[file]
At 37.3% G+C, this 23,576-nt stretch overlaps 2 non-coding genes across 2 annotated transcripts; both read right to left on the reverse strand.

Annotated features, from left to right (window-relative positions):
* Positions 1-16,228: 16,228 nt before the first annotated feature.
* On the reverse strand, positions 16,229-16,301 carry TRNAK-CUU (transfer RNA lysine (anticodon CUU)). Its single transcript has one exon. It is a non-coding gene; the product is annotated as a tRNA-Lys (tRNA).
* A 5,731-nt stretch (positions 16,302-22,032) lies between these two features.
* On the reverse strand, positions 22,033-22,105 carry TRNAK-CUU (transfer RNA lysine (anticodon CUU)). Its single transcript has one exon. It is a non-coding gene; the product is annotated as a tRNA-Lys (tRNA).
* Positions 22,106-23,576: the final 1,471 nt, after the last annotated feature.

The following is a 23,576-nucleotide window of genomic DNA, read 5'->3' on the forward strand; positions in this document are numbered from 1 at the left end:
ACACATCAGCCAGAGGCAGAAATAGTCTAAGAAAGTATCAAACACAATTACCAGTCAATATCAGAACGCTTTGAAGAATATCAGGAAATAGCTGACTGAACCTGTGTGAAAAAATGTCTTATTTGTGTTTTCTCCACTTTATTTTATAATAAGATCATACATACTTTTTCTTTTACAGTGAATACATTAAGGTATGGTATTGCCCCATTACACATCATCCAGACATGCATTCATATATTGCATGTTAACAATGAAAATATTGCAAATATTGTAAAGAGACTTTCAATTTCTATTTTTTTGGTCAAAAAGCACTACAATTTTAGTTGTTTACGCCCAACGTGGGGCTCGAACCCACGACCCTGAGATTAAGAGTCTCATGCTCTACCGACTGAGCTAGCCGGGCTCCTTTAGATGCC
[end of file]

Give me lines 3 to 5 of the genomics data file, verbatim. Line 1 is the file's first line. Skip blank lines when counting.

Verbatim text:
* Positions 1-16,228: 16,228 nt before the first annotated feature.
* On the reverse strand, positions 16,229-16,301 carry TRNAK-CUU (transfer RNA lysine (anticodon CUU)). Its single transcript has one exon. It is a non-coding gene; the product is annotated as a tRNA-Lys (tRNA).
* A 5,731-nt stretch (positions 16,302-22,032) lies between these two features.